This summer, I was a part of Wharton’s World Research Assistantship Program, where I traveled to Tokyo, Japan, to study Japanese labor markets, under the guidance of my faculty advisor, Professor Olivia S. Mitchell in the Business Economics and Public Policy Department and Professor Sachiko Kazekami at Keio University.
One of my goals coming to Penn was to gain exposure to Japanese business and learn more about it. Growing up in the U.S. suburbs, I hadn’t had the chance to learn about the business environment in Asia hands-on, so receiving a stipend through WRAP to pursue my interests was an incredible opportunity.
Throughout the research period, I assisted with Professor Kazekami’s primary research subject on labor markets in Japan. Because she was working on several projects simultaneously, I gained insight into many of the issues that the labor force of Japan had been facing, a topic of which I had little to no knowledge before. I began by translating one of her research papers for publication, which gave me insight into 1) the general gist of how labor markets work in Japan, and 2) the style of how Professor Kazekami operated her research endeavors. The task also allowed me to gain exposure to the Japanese language in a formal setting.
I then began to work on a project regarding the effects of teleworking in Japan. My role was to research the efficiency of teleworking in the U.S. government’s personnel to understand the precedence and to learn about its applicability in Japan. The Japanese work culture is behind other developed countries, with excess reliance on paper documents and in-person tasks; however, work methodologies have begun to change, especially in the face of the COVID-19 pandemic. I found that teleworking leads to saved costs and more overall happiness; however, due to the lack of consistency in data collection, the direct effects are difficult to pin down. Another project I worked on was gathering and comparing data on the senior labor force participation rates worldwide. I noticed that Japan has a higher rate than average and is higher for men than women, as opposed to the opposite being true for other developed countries.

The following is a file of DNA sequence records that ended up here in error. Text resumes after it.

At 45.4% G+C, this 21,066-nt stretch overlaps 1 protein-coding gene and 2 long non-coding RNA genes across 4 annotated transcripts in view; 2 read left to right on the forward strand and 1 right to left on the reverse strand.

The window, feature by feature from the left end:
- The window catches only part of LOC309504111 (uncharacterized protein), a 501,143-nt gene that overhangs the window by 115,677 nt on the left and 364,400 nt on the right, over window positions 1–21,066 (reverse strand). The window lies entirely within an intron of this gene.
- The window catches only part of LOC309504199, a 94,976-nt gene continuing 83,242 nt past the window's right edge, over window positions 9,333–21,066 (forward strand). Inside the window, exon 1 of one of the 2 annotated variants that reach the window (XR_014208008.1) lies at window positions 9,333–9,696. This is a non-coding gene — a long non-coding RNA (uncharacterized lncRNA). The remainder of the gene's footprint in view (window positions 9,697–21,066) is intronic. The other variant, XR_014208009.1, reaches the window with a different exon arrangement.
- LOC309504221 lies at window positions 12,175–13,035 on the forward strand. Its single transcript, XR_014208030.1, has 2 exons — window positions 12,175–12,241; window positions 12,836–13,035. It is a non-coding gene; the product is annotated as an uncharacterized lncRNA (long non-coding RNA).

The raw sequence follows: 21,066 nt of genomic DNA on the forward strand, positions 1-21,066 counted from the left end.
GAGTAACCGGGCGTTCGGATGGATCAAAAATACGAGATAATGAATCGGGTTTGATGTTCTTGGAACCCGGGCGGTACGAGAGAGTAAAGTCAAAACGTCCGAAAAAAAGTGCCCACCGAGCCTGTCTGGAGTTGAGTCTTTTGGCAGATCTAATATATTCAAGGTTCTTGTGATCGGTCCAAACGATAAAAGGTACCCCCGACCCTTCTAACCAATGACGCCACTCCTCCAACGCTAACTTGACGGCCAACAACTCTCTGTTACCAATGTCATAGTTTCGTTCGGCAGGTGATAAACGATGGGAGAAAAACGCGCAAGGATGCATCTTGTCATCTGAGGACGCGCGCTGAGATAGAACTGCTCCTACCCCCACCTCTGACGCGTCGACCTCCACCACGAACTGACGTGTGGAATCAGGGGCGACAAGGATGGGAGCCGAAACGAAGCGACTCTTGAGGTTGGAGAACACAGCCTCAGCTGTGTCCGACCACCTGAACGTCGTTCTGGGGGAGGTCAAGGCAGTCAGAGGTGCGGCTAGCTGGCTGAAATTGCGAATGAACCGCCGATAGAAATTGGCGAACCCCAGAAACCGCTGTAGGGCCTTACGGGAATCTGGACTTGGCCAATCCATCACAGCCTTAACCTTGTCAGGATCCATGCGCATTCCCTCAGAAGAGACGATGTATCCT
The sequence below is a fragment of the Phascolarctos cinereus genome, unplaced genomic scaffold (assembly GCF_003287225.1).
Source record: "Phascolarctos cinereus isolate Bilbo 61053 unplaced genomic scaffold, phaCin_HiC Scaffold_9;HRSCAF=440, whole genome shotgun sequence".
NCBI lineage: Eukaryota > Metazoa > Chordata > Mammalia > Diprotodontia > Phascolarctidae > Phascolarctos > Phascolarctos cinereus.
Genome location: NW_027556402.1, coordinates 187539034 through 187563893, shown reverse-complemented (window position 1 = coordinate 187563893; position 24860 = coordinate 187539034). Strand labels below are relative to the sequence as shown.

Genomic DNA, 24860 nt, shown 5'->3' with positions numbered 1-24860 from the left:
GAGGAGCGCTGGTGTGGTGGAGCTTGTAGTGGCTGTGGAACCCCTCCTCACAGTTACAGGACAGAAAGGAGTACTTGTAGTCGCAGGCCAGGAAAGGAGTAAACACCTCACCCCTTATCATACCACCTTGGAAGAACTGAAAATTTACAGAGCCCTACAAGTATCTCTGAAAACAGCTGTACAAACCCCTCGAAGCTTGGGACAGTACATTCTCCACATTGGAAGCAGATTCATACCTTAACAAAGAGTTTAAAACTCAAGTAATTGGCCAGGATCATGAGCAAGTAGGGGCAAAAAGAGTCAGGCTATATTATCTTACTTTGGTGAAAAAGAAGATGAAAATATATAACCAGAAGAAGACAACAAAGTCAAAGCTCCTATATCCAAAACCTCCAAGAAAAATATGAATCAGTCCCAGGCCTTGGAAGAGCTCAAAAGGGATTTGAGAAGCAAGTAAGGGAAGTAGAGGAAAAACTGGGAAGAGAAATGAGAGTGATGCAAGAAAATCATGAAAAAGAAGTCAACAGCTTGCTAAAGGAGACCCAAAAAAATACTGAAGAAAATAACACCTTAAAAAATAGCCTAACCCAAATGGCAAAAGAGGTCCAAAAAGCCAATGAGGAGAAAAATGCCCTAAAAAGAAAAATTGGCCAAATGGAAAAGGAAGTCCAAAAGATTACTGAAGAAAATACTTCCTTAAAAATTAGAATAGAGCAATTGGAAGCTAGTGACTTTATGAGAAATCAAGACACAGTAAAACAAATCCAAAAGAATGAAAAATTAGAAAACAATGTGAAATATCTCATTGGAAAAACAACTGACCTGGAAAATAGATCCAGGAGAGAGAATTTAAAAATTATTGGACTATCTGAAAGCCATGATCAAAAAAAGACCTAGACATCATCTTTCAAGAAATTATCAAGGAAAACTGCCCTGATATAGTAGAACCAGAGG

Although the learning experience from the research was rewarding in itself, exploring Tokyo was just as enriching. My meals consisted of the delicious food options in Japan that I otherwise would not have been able to eat, such as fresh sushi, eel, and yakitori. In my free time, I participated in activities, such as going to hot springs, solo karaoke, and visiting temples. I was also fortunate enough to be able to meet and speak to Wharton alumni that work in Japan to learn more about the professional opportunities in the country.
I cannot emphasize how life-changing WRAP was for me this summer, for my academic and personal growth. I recommend anyone with a passion or interest in a research subject or country to apply.